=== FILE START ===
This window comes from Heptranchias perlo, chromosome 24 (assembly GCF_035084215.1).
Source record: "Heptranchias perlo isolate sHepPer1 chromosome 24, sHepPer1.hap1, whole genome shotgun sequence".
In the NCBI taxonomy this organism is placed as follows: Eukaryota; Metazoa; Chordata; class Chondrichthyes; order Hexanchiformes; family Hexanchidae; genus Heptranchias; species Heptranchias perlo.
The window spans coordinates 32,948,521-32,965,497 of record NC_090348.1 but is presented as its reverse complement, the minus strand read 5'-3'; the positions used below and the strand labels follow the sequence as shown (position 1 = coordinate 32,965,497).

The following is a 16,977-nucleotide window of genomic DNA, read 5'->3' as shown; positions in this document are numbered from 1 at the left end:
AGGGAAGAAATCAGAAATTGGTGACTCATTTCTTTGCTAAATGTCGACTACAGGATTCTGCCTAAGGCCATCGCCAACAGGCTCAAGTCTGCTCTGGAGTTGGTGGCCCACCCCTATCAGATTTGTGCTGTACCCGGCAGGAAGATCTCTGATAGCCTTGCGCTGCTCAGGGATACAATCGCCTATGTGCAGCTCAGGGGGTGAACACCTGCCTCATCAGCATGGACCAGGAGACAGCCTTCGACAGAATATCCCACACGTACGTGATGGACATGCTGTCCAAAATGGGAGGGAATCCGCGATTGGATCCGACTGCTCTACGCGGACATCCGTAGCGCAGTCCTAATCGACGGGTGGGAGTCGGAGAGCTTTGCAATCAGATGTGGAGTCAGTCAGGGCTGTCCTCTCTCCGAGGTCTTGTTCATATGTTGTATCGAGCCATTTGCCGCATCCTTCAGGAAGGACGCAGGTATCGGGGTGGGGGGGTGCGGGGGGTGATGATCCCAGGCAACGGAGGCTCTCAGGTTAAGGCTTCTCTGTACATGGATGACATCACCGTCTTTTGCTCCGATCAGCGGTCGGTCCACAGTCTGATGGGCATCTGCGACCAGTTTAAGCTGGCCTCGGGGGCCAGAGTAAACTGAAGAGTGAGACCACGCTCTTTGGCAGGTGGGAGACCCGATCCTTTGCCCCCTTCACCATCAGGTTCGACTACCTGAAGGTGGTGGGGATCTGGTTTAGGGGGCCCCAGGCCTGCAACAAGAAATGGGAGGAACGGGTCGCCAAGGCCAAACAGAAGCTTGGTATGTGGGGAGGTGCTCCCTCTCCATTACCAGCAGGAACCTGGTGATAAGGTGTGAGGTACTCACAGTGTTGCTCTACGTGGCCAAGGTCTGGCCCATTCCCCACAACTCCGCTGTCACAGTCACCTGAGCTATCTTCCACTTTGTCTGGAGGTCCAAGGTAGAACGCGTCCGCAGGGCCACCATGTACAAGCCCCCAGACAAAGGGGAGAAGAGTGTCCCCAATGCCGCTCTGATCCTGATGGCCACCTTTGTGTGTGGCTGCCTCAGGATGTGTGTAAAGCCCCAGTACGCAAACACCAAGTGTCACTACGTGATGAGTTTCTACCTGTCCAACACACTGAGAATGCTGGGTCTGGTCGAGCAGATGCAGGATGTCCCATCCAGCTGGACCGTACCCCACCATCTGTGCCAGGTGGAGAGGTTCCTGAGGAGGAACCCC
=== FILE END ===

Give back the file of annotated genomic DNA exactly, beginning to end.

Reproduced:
This window comes from Heptranchias perlo, chromosome 24 (assembly GCF_035084215.1).
Source record: "Heptranchias perlo isolate sHepPer1 chromosome 24, sHepPer1.hap1, whole genome shotgun sequence".
In the NCBI taxonomy this organism is placed as follows: Eukaryota; Metazoa; Chordata; class Chondrichthyes; order Hexanchiformes; family Hexanchidae; genus Heptranchias; species Heptranchias perlo.
The window spans coordinates 32,948,521-32,965,497 of record NC_090348.1 but is presented as its reverse complement, the minus strand read 5'-3'; the positions used below and the strand labels follow the sequence as shown (position 1 = coordinate 32,965,497).

The following is a 16,977-nucleotide window of genomic DNA, read 5'->3' as shown; positions in this document are numbered from 1 at the left end:
AGGGAAGAAATCAGAAATTGGTGACTCATTTCTTTGCTAAATGTCGACTACAGGATTCTGCCTAAGGCCATCGCCAACAGGCTCAAGTCTGCTCTGGAGTTGGTGGCCCACCCCTATCAGATTTGTGCTGTACCCGGCAGGAAGATCTCTGATAGCCTTGCGCTGCTCAGGGATACAATCGCCTATGTGCAGCTCAGGGGGTGAACACCTGCCTCATCAGCATGGACCAGGAGACAGCCTTCGACAGAATATCCCACACGTACGTGATGGACATGCTGTCCAAAATGGGAGGGAATCCGCGATTGGATCCGACTGCTCTACGCGGACATCCGTAGCGCAGTCCTAATCGACGGGTGGGAGTCGGAGAGCTTTGCAATCAGATGTGGAGTCAGTCAGGGCTGTCCTCTCTCCGAGGTCTTGTTCATATGTTGTATCGAGCCATTTGCCGCATCCTTCAGGAAGGACGCAGGTATCGGGGTGGGGGGGTGCGGGGGGTGATGATCCCAGGCAACGGAGGCTCTCAGGTTAAGGCTTCTCTGTACATGGATGACATCACCGTCTTTTGCTCCGATCAGCGGTCGGTCCACAGTCTGATGGGCATCTGCGACCAGTTTAAGCTGGCCTCGGGGGCCAGAGTAAACTGAAGAGTGAGACCACGCTCTTTGGCAGGTGGGAGACCCGATCCTTTGCCCCCTTCACCATCAGGTTCGACTACCTGAAGGTGGTGGGGATCTGGTTTAGGGGGCCCCAGGCCTGCAACAAGAAATGGGAGGAACGGGTCGCCAAGGCCAAACAGAAGCTTGGTATGTGGGGAGGTGCTCCCTCTCCATTACCAGCAGGAACCTGGTGATAAGGTGTGAGGTACTCACAGTGTTGCTCTACGTGGCCAAGGTCTGGCCCATTCCCCACAACTCCGCTGTCACAGTCACCTGAGCTATCTTCCACTTTGTCTGGAGGTCCAAGGTAGAACGCGTCCGCAGGGCCACCATGTACAAGCCCCCAGACAAAGGGGAGAAGAGTGTCCCCAATGCCGCTCTGATCCTGATGGCCACCTTTGTGTGTGGCTGCCTCAGGATGTGTGTAAAGCCCCAGTACGCAAACACCAAGTGTCACTACGTGATGAGTTTCTACCTGTCCAACACACTGAGAATGCTGGGTCTGGTCGAGCAGATGCAGGATGTCCCATCCAGCTGGACCGTACCCCACCATCTGTGCCAGGTGGAGAGGTTCCTGAGGAGGAACCCC